Rica's underwater wonders range from coastal coral reefs to
offshore islands. Those varied dive spots contain diverse and
beautiful marine life that includes giant manta rays, timid
sea turtles, colourful angel fish, intricate coral formations,
psychedelic sea slugs, spiny puffer fish, delicate sea fans,
curious dolphins and, on rare occasions, whales. Though the
country's waters contain enough marine life to please the most
experienced of divers, you need be little more than a curious
swimmer to catch a glimpse of some of its underwater sights,
since there are plenty of spots that are perfect for snorkelling.
Costa Rica is also an excellent place to learn how to scuba
dive, since most dive centers offer inexpensive certification
courses in English that can be completed in less than a week.
Rica, for example, counts with many diving points, also offering
great biodiversity and beauty. The Caribbean has a spectacular
coral reef, which is absent in the Pacific. This reef is characterized
by a high density of animals in a small space, normally invertebrates
and of a small size, like starfish, shrimp and nudibranchiates.
This is a real paradise for those wishing to enjoy such things
as macrophotography and marine biology. The only points suitable
to dive in the Caribbean are Manzanillo and Puerto Viejo. Nevertheless,
it is hardly predictable due to meteorological conditions in Limón,
but if you arrive in a good day, the area’ll impress you.
If the Atlantic coast is characterized by small-sized species,
the Pacific, on the contrary, is well known for the great amount
of schools of pelagic fish (jurels, tunas, man rays and open sea
fish). On the other hand, the condition of currents, the tides
and visibility are more challenging than those in the Caribbean.
The Pacific has a higher number of alternatives for diving. Among
the most famous is Cocos Island, that according to Jacques Cousteau
(without any doubt the mythical commander of the Calypso knew
something of diving...) is one of the most beautiful spots in
the world.Caño Island is another ideal destination to visit.
Added to it are some sections of the coast in Guanacaste, Murciélagos
Islands and the Catalinas, Tortuga Island, Sámara, Cabo
Blanco and Montezuma. The variety of diving operations and of
ships, specially designed for the activity, will simplify planning
your trips. The scenario as it is, the challenge is making the
initial decision of enrolling on the first course, overcome prejudice
and fears derived from a misconstrued image of this activity,
that by the way, is statistically less dangerous than football.
When you know the technique, the rest is just a matter of having
fun. Diving is an activity that will change the way you make new
friends and plan vacations. Certified divers normally will select
where to pass their free time according to the possibility of
plunging, which is why diving is a way of life, more than just
There are several wonderful snorkelling areas along the southern
Caribbean coast. The country's largest coastal reef is protected
within the Cahuita National Park, south of the town bearing the
same name, where you can rent snorkelling equipment and hire people
to take you out in the boats. The point at Puerto Viejo, south
of Cahuita, has also a protected coral reef that makes it ideal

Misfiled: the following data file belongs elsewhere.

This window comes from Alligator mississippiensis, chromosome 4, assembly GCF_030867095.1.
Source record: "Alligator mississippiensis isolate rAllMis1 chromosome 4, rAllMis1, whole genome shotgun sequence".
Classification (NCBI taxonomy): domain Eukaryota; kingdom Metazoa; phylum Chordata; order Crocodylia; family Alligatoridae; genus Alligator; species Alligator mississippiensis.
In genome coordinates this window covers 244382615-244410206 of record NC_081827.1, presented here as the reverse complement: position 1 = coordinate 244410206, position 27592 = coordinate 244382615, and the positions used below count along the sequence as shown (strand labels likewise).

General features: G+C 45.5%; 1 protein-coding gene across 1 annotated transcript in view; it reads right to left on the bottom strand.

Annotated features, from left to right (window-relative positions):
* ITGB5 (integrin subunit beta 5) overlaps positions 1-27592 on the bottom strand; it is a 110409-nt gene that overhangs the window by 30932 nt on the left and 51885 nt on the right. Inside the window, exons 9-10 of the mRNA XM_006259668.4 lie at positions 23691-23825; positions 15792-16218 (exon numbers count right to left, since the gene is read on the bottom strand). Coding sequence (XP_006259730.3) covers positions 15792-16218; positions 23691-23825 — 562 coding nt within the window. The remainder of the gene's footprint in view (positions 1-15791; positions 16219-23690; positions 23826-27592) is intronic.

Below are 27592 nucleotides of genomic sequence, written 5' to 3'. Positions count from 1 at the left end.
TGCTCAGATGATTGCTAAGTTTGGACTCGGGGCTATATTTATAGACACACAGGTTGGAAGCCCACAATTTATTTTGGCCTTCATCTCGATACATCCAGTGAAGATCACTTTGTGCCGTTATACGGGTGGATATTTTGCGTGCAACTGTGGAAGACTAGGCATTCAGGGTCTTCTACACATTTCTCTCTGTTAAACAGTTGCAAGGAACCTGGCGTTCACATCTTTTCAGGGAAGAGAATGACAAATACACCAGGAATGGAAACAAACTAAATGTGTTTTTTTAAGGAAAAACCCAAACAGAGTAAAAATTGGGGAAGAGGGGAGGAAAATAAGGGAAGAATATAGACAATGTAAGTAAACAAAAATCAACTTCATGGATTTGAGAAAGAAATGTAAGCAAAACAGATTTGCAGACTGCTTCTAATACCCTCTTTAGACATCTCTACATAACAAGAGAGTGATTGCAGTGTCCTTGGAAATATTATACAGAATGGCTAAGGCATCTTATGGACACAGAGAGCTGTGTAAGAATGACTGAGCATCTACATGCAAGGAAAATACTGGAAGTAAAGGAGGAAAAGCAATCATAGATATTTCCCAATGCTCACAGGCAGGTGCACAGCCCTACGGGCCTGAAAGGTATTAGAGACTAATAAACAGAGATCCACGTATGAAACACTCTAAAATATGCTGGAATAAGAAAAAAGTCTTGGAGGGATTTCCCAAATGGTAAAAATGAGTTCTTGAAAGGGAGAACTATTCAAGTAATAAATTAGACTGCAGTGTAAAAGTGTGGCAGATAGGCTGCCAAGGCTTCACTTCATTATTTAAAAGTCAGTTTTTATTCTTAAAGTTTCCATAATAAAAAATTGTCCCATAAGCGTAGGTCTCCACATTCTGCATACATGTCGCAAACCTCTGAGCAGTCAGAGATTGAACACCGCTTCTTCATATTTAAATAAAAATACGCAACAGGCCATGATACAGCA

for diving. Cocles Point and Uva Point, two points south of the
town, have healthier coral formations with plenty of fish around
them. Manzanillo, a small fishing village a few miles further
south, also has some decent diving off shore. There are also a
few good diving spots near the city of Limon, such as the water
surrounding Uvita Island. The best visibility in the Caribbean
is from March thru early May and from mid August thru mid November,
but water quality can change from day to day.
The Pacific has the country's best diving sites, with less coral,
but plenty of big fish. The most popular Pacific diving area is
the northwest, where diving centers in El Coco, Ocotal and Hermosa
Beaches offer trips to several spots at Culebra Bay and Murcielago
Islands, to the northwest, where divers often see sharks and manta
rays. Flamingo’s diving center usually takes people to Santa
Catalina Island, about five miles off shore, which is another
good spot to see sharks and other big fishes. The best visibility
and water temperatures given in the northwest are from June thru
September, though the conditions can change from day to day. There
are good chances of snorkelling at the Curu National Wildlife
Refuge, and near the Tambor and Montezuma beach resorts. There
usually are also good chances of snorkelling off the second beach
in Manuel Antonio National Park, and around the points and islands
between Dominical and Ballena Marine National Park. However, the
best diving off the Pacific coast is found at several underwater
reefs near Caño Island, which can be explored through diving
trips offered by some of the lodges nearby Drake Bay. Contrary
to the conditions given in the northwest, the best visibility
in the waters around Caño Island occurs during the dry
season, though the water tends to be pretty clear year round.
Cocos Island, a national park located some 330 miles southwest
of Costa Rica’s mainland, has the country’s best diving
sites by far. While the Island is covered with virgin forest,
the ocean that surrounds it contains abundant marine life, and
the visibility is good year round. Divers at Cocos Island regularly
see such impressive animals as manta rays, dolphins and hammerhead
sharks, which sometimes gather in schools of 30 or 40 animals.
It takes about 36 hours to reach Cocos Island, and some companies
have ships that run regular dive cruises there, which last ten
days and include three dives per day.